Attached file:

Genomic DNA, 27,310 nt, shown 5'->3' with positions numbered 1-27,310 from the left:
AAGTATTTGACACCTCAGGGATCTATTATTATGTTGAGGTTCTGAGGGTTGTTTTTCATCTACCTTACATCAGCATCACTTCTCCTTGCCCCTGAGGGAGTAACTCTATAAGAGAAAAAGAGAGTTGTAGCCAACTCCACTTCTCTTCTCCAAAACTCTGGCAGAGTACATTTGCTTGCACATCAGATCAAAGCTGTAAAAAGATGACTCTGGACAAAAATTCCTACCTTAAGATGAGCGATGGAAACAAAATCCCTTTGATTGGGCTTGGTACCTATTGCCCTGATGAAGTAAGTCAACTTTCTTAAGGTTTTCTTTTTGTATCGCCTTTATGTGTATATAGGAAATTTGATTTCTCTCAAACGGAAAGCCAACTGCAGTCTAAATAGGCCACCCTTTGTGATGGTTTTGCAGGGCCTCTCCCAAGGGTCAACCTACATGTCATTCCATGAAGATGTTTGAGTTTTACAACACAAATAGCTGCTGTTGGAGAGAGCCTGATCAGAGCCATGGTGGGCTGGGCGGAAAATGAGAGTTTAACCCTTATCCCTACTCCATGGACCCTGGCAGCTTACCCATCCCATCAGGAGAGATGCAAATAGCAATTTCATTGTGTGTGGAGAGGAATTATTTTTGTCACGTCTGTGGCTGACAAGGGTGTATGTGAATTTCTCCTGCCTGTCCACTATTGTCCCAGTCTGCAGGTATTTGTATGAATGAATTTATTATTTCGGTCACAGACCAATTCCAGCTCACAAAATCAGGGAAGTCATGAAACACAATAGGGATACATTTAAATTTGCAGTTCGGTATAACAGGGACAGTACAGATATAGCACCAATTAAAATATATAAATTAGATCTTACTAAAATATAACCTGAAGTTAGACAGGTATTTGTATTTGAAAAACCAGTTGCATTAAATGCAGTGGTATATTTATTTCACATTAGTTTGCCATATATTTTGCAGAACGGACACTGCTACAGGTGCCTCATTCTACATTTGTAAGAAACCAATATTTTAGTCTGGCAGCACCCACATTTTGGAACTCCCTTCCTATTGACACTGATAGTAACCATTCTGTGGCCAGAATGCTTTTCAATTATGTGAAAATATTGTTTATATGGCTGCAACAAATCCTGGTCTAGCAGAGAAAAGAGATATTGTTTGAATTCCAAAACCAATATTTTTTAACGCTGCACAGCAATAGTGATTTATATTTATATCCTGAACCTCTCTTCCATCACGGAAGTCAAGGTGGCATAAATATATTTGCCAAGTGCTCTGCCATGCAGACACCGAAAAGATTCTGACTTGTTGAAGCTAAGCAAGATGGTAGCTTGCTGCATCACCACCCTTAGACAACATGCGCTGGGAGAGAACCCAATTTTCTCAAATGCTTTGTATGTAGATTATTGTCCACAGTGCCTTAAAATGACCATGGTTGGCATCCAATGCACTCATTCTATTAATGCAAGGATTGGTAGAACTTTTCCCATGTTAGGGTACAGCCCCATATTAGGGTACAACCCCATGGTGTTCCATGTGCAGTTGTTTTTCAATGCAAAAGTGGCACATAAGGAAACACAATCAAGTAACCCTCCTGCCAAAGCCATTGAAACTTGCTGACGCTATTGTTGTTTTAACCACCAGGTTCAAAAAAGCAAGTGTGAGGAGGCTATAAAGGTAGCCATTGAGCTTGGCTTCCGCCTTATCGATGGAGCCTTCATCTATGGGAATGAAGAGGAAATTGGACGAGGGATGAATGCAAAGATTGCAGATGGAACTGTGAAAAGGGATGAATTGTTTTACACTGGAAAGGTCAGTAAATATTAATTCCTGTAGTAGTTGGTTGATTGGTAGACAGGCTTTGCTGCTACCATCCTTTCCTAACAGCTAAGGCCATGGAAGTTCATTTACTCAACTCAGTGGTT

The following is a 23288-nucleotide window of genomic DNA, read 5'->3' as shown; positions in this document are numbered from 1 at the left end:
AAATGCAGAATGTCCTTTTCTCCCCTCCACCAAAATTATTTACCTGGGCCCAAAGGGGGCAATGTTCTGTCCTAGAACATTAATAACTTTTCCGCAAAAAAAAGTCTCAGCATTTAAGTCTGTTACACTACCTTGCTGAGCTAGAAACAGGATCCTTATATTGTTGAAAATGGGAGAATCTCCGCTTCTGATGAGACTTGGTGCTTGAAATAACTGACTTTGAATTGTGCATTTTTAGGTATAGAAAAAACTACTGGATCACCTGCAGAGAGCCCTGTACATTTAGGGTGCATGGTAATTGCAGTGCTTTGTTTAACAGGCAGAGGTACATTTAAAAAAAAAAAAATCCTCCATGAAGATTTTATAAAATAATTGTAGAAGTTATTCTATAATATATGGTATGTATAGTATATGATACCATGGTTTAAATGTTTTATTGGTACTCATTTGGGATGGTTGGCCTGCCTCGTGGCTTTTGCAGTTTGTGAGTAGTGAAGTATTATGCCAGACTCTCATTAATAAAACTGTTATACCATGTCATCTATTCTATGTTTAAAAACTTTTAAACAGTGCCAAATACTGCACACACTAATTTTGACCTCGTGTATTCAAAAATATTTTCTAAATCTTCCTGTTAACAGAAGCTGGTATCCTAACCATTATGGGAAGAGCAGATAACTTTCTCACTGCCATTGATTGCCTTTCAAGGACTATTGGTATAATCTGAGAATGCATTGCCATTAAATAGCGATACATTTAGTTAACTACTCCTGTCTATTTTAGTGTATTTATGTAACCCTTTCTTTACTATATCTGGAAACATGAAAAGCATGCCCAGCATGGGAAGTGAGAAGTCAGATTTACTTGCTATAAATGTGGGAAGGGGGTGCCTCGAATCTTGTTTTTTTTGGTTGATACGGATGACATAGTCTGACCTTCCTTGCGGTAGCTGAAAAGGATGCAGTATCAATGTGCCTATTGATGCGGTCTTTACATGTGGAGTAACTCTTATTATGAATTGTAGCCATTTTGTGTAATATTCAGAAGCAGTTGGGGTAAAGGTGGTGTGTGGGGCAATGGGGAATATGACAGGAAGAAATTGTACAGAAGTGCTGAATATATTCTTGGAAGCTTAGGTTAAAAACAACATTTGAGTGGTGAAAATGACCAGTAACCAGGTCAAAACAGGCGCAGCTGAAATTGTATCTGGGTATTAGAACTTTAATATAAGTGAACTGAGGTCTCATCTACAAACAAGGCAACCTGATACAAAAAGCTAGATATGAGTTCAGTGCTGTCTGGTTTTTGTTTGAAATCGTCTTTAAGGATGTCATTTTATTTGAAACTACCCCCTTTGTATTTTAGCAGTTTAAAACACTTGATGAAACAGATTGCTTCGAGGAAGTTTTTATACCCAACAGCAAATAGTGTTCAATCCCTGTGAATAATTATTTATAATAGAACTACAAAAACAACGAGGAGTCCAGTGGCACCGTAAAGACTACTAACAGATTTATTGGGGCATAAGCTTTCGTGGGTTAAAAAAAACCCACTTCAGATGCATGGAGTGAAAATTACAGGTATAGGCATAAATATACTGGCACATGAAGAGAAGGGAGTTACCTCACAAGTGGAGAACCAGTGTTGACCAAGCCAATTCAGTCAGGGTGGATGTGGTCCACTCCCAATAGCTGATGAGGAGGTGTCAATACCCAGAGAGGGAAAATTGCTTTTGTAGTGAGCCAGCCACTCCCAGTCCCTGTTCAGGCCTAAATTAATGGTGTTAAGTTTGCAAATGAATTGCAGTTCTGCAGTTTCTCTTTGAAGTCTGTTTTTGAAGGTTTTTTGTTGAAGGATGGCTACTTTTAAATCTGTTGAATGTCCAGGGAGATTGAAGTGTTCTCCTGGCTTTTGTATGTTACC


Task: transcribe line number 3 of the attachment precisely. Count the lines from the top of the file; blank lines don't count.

The following is a 23288-nucleotide window of genomic DNA, read 5'->3' as shown; positions in this document are numbered from 1 at the left end: